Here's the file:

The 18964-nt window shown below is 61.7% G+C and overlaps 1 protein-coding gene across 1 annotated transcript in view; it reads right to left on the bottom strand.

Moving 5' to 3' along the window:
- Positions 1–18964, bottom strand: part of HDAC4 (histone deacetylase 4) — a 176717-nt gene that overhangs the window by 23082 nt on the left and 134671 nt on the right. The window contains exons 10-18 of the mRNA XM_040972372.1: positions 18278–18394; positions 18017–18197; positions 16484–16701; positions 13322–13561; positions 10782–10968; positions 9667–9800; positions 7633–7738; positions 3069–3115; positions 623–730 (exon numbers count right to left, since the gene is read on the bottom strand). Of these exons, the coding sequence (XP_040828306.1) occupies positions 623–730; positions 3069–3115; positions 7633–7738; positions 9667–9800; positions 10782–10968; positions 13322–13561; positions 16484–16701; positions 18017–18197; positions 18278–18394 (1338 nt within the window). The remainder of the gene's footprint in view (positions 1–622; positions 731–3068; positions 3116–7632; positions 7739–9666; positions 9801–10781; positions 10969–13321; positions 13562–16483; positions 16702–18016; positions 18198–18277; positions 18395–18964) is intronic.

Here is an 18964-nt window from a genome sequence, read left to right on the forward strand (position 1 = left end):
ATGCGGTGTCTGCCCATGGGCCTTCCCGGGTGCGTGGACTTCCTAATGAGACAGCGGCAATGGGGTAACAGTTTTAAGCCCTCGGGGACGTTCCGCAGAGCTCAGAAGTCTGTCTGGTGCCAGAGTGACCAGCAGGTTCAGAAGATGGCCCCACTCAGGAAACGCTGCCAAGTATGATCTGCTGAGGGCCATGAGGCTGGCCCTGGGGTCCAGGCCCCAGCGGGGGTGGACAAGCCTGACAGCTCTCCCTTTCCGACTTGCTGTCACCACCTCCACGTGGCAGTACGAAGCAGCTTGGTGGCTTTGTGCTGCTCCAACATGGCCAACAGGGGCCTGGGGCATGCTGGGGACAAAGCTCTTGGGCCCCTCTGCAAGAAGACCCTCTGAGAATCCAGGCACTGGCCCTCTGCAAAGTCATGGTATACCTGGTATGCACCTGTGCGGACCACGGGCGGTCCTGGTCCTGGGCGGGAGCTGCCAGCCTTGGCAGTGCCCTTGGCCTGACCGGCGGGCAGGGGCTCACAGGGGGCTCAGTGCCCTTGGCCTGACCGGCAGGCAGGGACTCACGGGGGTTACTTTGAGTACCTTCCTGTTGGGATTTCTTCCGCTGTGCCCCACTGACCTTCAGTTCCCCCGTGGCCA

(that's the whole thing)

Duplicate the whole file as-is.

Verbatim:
The 18964-nt window shown below is 61.7% G+C and overlaps 1 protein-coding gene across 1 annotated transcript in view; it reads right to left on the bottom strand.

Moving 5' to 3' along the window:
- Positions 1–18964, bottom strand: part of HDAC4 (histone deacetylase 4) — a 176717-nt gene that overhangs the window by 23082 nt on the left and 134671 nt on the right. The window contains exons 10-18 of the mRNA XM_040972372.1: positions 18278–18394; positions 18017–18197; positions 16484–16701; positions 13322–13561; positions 10782–10968; positions 9667–9800; positions 7633–7738; positions 3069–3115; positions 623–730 (exon numbers count right to left, since the gene is read on the bottom strand). Of these exons, the coding sequence (XP_040828306.1) occupies positions 623–730; positions 3069–3115; positions 7633–7738; positions 9667–9800; positions 10782–10968; positions 13322–13561; positions 16484–16701; positions 18017–18197; positions 18278–18394 (1338 nt within the window). The remainder of the gene's footprint in view (positions 1–622; positions 731–3068; positions 3116–7632; positions 7739–9666; positions 9801–10781; positions 10969–13321; positions 13562–16483; positions 16702–18016; positions 18198–18277; positions 18395–18964) is intronic.

Here is an 18964-nt window from a genome sequence, read left to right on the forward strand (position 1 = left end):
ATGCGGTGTCTGCCCATGGGCCTTCCCGGGTGCGTGGACTTCCTAATGAGACAGCGGCAATGGGGTAACAGTTTTAAGCCCTCGGGGACGTTCCGCAGAGCTCAGAAGTCTGTCTGGTGCCAGAGTGACCAGCAGGTTCAGAAGATGGCCCCACTCAGGAAACGCTGCCAAGTATGATCTGCTGAGGGCCATGAGGCTGGCCCTGGGGTCCAGGCCCCAGCGGGGGTGGACAAGCCTGACAGCTCTCCCTTTCCGACTTGCTGTCACCACCTCCACGTGGCAGTACGAAGCAGCTTGGTGGCTTTGTGCTGCTCCAACATGGCCAACAGGGGCCTGGGGCATGCTGGGGACAAAGCTCTTGGGCCCCTCTGCAAGAAGACCCTCTGAGAATCCAGGCACTGGCCCTCTGCAAAGTCATGGTATACCTGGTATGCACCTGTGCGGACCACGGGCGGTCCTGGTCCTGGGCGGGAGCTGCCAGCCTTGGCAGTGCCCTTGGCCTGACCGGCGGGCAGGGGCTCACAGGGGGCTCAGTGCCCTTGGCCTGACCGGCAGGCAGGGACTCACGGGGGTTACTTTGAGTACCTTCCTGTTGGGATTTCTTCCGCTGTGCCCCACTGACCTTCAGTTCCCCCGTGGCCA